A Classic Day of Nordic Skiing at the New England Bill Koch League Festival

FasterSkierFebruary 28, 2005

Windsor, MA (February 27): Sun and crisp, cold, powder snow were indeed the icing on the cake for this year’s Banknorth Bill Koch League Ski Festival. As he corked kick wax into the kick zone of the umpteenth of cross-country skis, Ford Sayre coach, Jay Davis’ smile never waned – “I’ve waxed skis at six Bill Koch (League) Festivals, and this is the first time I’ve not had to use klister,” he said. Surrounded by team tents, hundreds of kids, and thousands of skis, Davis could see his team building jumps and igloos, running around with troll tails pinned to the back of their jackets and troll ears stapled to their ski hats, skiing back to him for more wax before their race, or coming back breathless with tales of post-race adventures. All weekend the trails of the Notchview Reservation in Windsor, MA, were full of laughter and cheers, as kids skied and played and enjoyed winter the way it should be enjoyed — on cross-country skis.

The largest Nordic event in New England, the Bill Koch League Festival is a weekend gathering of kids, ages 3-13, and their parents, leaders and coaches, from the 12 New England BKL Districts. This year’s Festival theme was “Find the Magic Out There”, and so the event was overseen by trolls with tails and furry ears pinned to their hats, and skiers dressed in sparkling stars, tulle, gnome ears and tails, flowing skirts and sorcerer’s capes.

Saturday the Festival began with the Opening Parade of Ski Clubs and Districts, followed by a play on skis put on by the host club, Berkshire Trails Nordic Ski Club. Then skiers could choose from an Adventure Tour, a Lollipop race for kids ages 3-8, and a two-person relay in the freestyle technique. An awards banquet that evening at the Crowne Plaza Hotel in Pittsfield celebrated the graduation of the oldest skiers out of the Bill Koch League and on to the J2-level of training and competitions, and awarded the day’s relay medals and ribbons.

Sunday’s events were all in the classical technique. The morning races were 2.2km for the J5 (age 8-9), 3.3km for the J4 (age 10-11) and 4.3km for the J3 (age 12-13) age groups. The narrow, wooded hiking, skiing and snowshoe trails of the Notchview Reservation are ideal for classic skiing. And in the afternoon everyone took part in the classic sprint — a half km course in the stadium fields, four skiers battling it out with each other, skiing as fast as they could.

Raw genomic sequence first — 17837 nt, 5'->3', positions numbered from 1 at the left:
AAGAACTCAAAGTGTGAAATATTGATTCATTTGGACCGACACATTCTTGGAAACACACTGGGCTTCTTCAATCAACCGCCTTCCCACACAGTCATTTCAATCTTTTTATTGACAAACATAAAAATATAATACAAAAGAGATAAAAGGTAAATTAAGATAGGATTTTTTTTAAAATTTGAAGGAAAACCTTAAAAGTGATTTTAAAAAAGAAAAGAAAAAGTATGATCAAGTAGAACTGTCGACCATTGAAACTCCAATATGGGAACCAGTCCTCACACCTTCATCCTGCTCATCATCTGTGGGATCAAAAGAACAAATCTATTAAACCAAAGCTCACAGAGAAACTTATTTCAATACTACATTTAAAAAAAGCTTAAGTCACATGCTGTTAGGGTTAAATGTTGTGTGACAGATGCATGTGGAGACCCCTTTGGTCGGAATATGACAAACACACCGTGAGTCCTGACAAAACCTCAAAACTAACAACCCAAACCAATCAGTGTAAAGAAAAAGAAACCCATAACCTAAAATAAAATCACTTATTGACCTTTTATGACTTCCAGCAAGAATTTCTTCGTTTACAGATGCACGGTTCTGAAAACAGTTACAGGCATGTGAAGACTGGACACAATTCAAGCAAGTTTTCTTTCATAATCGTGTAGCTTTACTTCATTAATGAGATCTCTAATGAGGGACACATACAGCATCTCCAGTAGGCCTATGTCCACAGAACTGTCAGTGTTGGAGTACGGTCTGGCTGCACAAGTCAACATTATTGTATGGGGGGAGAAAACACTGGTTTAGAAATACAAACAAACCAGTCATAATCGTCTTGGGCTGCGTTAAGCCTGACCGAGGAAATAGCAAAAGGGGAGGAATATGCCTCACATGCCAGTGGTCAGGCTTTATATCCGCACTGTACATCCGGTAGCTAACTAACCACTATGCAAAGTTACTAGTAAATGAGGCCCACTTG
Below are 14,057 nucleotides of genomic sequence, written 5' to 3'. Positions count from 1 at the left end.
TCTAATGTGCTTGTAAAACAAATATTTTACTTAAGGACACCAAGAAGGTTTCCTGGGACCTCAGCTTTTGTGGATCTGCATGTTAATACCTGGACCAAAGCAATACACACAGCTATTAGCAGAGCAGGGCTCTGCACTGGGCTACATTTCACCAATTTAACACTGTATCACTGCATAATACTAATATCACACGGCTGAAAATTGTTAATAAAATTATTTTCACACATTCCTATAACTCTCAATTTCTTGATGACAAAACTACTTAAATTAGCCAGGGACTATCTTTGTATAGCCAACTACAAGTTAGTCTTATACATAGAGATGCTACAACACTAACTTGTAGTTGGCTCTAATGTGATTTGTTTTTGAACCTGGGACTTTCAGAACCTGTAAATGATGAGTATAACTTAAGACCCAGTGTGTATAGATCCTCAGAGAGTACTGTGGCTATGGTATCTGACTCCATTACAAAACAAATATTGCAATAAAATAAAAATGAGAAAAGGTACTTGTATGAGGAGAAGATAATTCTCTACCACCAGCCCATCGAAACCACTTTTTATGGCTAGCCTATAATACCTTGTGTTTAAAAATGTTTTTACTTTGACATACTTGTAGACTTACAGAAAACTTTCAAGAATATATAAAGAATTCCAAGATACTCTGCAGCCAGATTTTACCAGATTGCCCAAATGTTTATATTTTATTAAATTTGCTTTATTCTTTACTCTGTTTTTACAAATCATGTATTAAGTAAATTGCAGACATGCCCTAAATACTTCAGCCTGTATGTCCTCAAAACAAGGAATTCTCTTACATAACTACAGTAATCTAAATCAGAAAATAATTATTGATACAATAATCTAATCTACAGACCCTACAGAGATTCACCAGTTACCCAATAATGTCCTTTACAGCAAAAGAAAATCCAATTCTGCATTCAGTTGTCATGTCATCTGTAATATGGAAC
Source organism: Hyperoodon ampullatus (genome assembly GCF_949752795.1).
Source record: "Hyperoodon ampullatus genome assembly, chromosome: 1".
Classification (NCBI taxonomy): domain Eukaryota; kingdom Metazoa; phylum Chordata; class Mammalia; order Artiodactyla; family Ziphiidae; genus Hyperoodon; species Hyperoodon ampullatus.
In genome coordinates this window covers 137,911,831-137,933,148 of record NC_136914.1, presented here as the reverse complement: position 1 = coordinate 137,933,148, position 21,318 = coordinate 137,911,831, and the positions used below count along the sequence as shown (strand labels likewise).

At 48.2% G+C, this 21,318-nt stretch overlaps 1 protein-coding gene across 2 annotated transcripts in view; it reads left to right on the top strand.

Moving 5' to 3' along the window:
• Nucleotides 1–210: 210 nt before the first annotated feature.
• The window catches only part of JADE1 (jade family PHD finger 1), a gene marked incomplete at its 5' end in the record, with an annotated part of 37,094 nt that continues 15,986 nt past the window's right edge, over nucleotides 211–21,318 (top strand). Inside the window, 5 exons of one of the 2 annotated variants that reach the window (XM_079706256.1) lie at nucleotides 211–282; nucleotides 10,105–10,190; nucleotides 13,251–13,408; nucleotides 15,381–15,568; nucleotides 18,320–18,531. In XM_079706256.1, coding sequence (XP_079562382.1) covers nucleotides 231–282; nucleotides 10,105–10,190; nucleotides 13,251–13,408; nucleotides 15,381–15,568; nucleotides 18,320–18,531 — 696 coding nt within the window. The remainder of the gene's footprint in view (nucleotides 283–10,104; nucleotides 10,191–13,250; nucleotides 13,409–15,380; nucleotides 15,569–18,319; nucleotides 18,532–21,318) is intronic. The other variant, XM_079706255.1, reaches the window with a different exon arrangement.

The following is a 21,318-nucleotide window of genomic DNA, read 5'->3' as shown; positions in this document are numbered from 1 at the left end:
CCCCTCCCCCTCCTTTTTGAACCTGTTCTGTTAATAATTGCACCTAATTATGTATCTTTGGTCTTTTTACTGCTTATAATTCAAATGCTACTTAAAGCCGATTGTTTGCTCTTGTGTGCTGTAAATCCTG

Both days the Magic Wood was open to those who Believe in Magic. Gnomes could be found playing and working in the crooks of trees, beneath evergreen houses, and sledding down snowdrifts. Special magic beans could be used at the Magician’s Store to buy a Magic Wish or an Evil Curse, or at the Jorgenssen’s Troll Bakery for cinnamon-sugared, home-baked bread, hot chocolate, or soup. But only if you were a kid who liked to ski; grownup (a)‘dolts’ were sent back with empty stomachs.

Medals, ribbons, certificates, pins, everyone went home with a prize. But perhaps the best prize was getting Bill Koch himself to sign your hat, boot, skis, or warm-ups. “Kochie”, after whom the Bill Koch Youth Ski League is named, is New England’s ambassador for the sport and the lifestyle of cross-country skiing. He was there with his family, and happily signed his name on anything, for everyone. Any child who dared walk up and ask the Olympic silver medalist for his signature, met a kind father figure, who was more than happy to meet them, get to know them, sign his name, and inspire a future generation of skiers.

The next event on the Banknorth / NENSA schedule are the Banknorth Junior 2 (age 14-15) Championships next weekend at Sugarloaf Outdoor Center in Carrabassett Valley, ME, March 4-6th, and the double Marathon weekend, the Banknorth Rangeley Lakes Loppet, March 5th in Rangeley, Maine, and the Banknorth Great Glen to Bretton Woods Nordic Adventure, in Gorham, NH.

Complete results and photos available at www.massnordic.com and www.NENSA.net.


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